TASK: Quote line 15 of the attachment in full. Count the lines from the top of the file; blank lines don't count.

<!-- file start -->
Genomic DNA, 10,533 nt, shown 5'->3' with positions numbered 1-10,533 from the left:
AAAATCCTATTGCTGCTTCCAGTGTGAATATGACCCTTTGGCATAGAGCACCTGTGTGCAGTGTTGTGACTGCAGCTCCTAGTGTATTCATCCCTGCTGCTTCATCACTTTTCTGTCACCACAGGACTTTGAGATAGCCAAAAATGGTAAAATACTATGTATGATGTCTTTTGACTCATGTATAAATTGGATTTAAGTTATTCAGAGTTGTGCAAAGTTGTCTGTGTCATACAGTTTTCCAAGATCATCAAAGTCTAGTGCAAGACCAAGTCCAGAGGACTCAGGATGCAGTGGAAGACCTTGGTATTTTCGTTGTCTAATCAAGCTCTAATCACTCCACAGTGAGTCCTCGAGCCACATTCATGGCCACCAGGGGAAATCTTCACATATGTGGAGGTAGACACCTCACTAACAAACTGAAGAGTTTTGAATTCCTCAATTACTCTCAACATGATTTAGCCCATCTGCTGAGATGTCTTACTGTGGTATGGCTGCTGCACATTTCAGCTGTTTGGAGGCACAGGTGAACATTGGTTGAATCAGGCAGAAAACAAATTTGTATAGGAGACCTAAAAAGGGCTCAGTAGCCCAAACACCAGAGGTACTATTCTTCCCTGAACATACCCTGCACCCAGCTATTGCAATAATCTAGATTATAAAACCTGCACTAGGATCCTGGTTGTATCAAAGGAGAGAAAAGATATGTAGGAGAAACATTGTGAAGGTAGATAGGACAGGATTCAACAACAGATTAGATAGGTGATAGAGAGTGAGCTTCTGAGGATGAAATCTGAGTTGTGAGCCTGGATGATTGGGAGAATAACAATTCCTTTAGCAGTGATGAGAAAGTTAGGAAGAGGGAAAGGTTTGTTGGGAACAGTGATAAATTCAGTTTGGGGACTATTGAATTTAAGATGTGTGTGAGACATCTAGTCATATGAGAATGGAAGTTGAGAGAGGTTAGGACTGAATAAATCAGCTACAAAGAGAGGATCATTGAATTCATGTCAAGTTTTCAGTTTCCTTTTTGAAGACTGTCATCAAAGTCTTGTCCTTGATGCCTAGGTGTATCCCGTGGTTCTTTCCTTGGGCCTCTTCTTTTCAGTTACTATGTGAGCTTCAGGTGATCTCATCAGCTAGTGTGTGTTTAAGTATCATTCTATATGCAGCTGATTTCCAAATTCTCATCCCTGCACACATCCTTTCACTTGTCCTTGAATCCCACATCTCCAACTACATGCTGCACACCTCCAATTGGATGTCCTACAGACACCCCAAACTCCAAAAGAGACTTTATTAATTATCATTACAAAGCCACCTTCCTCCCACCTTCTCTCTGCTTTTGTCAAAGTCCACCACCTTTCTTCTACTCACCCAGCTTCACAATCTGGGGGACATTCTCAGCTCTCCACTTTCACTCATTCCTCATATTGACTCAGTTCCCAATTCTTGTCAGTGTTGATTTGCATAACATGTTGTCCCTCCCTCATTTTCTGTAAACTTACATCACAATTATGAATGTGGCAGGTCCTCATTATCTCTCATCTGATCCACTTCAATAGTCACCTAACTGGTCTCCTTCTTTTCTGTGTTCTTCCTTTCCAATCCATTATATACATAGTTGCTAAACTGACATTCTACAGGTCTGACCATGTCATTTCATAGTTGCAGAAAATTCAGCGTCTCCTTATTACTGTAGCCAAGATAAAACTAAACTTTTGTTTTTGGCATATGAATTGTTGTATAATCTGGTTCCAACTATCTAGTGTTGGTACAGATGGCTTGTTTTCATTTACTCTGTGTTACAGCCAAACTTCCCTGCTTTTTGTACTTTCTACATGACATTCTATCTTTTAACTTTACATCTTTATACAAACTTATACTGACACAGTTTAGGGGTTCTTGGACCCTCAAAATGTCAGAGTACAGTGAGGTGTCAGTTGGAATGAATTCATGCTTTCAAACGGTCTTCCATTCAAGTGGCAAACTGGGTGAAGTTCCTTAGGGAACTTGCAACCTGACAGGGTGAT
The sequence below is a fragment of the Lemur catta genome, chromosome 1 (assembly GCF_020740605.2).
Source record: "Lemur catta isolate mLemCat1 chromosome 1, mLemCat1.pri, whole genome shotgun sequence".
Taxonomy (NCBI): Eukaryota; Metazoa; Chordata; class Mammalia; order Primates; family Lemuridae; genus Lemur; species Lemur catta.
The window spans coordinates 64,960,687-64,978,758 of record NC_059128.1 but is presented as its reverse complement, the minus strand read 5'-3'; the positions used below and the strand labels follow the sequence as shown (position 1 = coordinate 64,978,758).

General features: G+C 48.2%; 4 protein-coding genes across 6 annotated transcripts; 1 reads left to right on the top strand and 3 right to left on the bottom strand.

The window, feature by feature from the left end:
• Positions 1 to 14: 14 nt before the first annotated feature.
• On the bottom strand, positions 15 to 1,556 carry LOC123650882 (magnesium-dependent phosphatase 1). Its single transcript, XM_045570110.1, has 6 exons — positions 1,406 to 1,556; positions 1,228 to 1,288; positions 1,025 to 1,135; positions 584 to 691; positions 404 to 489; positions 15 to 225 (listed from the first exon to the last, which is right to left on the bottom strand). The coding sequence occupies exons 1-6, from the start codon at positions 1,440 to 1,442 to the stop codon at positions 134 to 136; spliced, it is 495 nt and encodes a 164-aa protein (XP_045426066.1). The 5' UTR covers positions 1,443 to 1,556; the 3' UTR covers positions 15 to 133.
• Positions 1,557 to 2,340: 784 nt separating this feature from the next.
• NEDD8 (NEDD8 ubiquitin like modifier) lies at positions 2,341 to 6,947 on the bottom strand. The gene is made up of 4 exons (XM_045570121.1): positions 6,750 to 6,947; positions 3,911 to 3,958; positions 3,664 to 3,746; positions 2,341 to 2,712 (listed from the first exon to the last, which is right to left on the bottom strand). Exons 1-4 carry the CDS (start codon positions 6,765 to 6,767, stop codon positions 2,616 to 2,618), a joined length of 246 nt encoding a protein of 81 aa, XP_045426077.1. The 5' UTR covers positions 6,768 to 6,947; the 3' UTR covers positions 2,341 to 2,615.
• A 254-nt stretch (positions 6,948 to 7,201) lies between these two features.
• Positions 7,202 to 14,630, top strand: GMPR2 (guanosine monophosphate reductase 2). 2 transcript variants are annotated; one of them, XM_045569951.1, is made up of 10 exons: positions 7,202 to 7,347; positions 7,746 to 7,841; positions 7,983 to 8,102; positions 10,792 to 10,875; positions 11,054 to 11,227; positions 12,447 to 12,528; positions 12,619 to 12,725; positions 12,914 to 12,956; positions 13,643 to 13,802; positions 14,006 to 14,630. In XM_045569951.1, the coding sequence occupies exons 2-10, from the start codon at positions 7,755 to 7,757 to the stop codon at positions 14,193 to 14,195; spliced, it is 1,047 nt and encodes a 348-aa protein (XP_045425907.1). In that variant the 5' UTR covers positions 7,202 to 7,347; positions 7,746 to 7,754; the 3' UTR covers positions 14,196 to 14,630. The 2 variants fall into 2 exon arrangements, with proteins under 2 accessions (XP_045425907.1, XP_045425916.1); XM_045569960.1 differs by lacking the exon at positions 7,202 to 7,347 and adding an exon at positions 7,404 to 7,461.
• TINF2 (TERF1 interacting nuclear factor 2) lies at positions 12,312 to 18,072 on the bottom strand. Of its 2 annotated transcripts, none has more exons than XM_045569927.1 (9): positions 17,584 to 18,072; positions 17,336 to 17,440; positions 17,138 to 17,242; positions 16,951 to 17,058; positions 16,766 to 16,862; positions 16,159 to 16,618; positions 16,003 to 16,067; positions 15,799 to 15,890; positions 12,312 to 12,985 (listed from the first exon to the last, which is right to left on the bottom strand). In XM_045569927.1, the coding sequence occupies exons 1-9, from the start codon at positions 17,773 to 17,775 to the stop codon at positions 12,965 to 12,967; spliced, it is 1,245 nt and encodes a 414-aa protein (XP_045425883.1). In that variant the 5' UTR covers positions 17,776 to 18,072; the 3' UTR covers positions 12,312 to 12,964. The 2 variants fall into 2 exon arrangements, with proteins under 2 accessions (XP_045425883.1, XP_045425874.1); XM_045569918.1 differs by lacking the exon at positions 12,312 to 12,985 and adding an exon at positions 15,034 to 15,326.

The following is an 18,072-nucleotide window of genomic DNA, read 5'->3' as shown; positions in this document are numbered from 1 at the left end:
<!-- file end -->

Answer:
• TINF2 (TERF1 interacting nuclear factor 2) lies at positions 12,312 to 18,072 on the bottom strand. Of its 2 annotated transcripts, none has more exons than XM_045569927.1 (9): positions 17,584 to 18,072; positions 17,336 to 17,440; positions 17,138 to 17,242; positions 16,951 to 17,058; positions 16,766 to 16,862; positions 16,159 to 16,618; positions 16,003 to 16,067; positions 15,799 to 15,890; positions 12,312 to 12,985 (listed from the first exon to the last, which is right to left on the bottom strand). In XM_045569927.1, the coding sequence occupies exons 1-9, from the start codon at positions 17,773 to 17,775 to the stop codon at positions 12,965 to 12,967; spliced, it is 1,245 nt and encodes a 414-aa protein (XP_045425883.1). In that variant the 5' UTR covers positions 17,776 to 18,072; the 3' UTR covers positions 12,312 to 12,964. The 2 variants fall into 2 exon arrangements, with proteins under 2 accessions (XP_045425883.1, XP_045425874.1); XM_045569918.1 differs by lacking the exon at positions 12,312 to 12,985 and adding an exon at positions 15,034 to 15,326.